Of course, no self-respecting punk rocker could go out without a leather jacket. I actually found mine on a garbage dump – quite in keeping with the punk spirit. It was a wretched shell without a lining, but after a little refurbishment and the daubing of some Clash lyrics on the back with white modelling paint, it was OK. Problems with clothes could have been solved with some creativity, but the search for proper footwear was futile – it was almost impossible to buy any decent shoes, let alone fashionable ones. It was not uncommon to see tough heavy metal goons wearing canvas sneakers or even sandals (sic!). Luckily, for some reason the city refuse management companies received some quantities of rugged work boots from brotherly Romania – these were an accurate copy of British parachute combat boots, tall, black, laced and stitched over the toes – utterly cool. Soon, enterprising garbagemen sold all stocks of these trendy bovvers to needy punk rockers, once again for vodka, which was the most common means of barter exchange back then.

So finally you were ready to hit the streets. You just had to beware of heavy metal fans and ordinary hooligans, who would beat up the punks, and vice versa. And of course, on top of them all there was the Militia, which, democratically enough, would beat up everyone. In fact, any average citizen of the People’s Republic of Poland could be harassed by the Militia at any time. Even the worst street patrol blockhead could sense the antipathy of the people, and that made them even more mischievous. God forbid if you looked different and had a weird hairdo. Once, my friend and I were halted by a patrol in mid-winter – I was wearing army boots, and my friend was sporting a pair of “moro” trousers. They stripped us both on the spot, before giving us a wallop with their batons. I walked home in socks, my friend in his undies.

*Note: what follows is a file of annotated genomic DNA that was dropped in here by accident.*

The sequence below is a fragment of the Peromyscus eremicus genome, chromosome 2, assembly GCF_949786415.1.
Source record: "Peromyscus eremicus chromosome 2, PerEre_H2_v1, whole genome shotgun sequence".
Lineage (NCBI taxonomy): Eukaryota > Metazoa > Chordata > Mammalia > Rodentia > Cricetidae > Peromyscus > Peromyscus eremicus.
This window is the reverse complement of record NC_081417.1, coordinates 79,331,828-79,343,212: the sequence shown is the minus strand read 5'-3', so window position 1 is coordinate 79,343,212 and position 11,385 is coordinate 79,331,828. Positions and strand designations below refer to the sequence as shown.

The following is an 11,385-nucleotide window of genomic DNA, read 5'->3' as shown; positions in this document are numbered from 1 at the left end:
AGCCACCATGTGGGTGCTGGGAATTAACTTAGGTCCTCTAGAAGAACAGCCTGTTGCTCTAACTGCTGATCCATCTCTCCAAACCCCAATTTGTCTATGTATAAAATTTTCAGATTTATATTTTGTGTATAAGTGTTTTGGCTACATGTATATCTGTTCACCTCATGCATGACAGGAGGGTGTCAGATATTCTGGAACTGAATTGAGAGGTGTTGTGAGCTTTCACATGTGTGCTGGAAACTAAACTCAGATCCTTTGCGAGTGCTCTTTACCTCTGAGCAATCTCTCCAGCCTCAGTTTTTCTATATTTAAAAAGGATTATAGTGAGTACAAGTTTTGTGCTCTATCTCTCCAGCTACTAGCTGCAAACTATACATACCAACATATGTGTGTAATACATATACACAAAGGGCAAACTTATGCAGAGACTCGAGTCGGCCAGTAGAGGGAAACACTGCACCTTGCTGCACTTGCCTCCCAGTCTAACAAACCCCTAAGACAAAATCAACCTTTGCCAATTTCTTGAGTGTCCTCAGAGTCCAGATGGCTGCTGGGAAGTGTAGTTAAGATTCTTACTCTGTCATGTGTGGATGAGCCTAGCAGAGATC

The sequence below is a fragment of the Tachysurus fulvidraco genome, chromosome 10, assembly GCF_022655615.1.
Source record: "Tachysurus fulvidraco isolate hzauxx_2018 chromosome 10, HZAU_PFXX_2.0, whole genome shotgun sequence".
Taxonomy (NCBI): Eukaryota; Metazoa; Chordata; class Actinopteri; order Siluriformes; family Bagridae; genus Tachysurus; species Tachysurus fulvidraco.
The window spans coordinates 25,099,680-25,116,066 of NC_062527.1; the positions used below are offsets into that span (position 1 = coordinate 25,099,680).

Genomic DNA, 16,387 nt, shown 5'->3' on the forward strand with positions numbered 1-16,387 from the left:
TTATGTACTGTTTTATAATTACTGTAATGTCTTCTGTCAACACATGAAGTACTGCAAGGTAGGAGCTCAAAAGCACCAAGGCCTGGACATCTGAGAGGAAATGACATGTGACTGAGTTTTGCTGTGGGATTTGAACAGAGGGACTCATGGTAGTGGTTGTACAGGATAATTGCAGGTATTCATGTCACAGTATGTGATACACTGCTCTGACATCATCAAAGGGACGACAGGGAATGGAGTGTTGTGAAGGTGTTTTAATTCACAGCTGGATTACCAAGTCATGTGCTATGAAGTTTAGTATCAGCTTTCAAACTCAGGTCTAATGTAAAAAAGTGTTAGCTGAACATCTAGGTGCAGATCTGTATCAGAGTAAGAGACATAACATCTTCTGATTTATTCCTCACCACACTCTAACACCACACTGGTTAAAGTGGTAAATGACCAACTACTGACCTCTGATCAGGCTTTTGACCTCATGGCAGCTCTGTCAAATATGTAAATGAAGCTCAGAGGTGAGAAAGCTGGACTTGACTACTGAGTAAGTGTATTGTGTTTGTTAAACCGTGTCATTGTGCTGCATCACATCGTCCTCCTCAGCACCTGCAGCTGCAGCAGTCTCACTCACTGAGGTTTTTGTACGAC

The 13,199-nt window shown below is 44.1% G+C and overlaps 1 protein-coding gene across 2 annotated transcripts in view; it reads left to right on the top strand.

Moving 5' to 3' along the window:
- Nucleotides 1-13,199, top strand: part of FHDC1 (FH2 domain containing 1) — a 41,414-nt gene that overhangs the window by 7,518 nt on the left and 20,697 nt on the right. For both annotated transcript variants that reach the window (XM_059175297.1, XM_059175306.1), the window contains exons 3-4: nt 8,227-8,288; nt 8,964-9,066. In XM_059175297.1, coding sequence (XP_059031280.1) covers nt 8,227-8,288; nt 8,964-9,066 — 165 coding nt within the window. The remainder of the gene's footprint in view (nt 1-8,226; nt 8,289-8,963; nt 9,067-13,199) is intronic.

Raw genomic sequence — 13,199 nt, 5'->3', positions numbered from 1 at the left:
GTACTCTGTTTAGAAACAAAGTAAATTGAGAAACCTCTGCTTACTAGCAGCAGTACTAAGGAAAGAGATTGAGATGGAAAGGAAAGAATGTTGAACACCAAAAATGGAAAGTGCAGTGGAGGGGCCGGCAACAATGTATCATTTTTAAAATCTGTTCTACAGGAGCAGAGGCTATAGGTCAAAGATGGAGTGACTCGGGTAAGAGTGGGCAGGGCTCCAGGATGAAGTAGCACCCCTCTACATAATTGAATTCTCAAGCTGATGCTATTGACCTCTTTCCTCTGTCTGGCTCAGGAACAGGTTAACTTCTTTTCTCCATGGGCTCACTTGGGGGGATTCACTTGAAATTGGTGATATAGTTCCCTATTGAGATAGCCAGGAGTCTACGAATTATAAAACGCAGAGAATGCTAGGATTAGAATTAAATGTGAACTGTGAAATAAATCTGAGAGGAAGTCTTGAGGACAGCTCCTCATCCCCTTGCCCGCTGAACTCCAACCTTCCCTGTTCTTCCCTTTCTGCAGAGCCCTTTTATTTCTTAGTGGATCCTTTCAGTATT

Today, seeing children and elderly people alike wearing camouflaged trousers mass-produced in China, and young rock fans in all kinds of hip clothes – with boots straight from the shop – makes me feel almost like Einstein at the end of his life as he watched babies playing in the sand pit. Writing about all those hardships in 2010 reminds me of a Monty Python sketch – the one with four gentlemen in white tuxedos, drinking brandy and smoking cigars, trying to outdo each other about how miserable a youth they’d had, with the punchline: “Try to tell that to the young people of today – and they won’t believe you”.

On the other hand, during the summer holidays the sun was shining just like today, you enjoyed your first cigarette, first bottle of wine, first love, and life was generally beautiful, because you were young. And there we were, playing in garages, making a lot of noise with – to quote a venerable master – a lust for life, and that’s quite normal when you’re 17.

So what was it really like to live in a quasi-communist country back in the 1980s? The answer lies in a classic, and rather grotesque Russian joke: “It was like f***ing a tiger – both horrible and hilarious”. All in all, those were beautiful days – and I hope that they never return. Fortunately enough, the music of our youth will endure forever.

See also: Q&A with Beats of Freedom‘s Chris Salewicz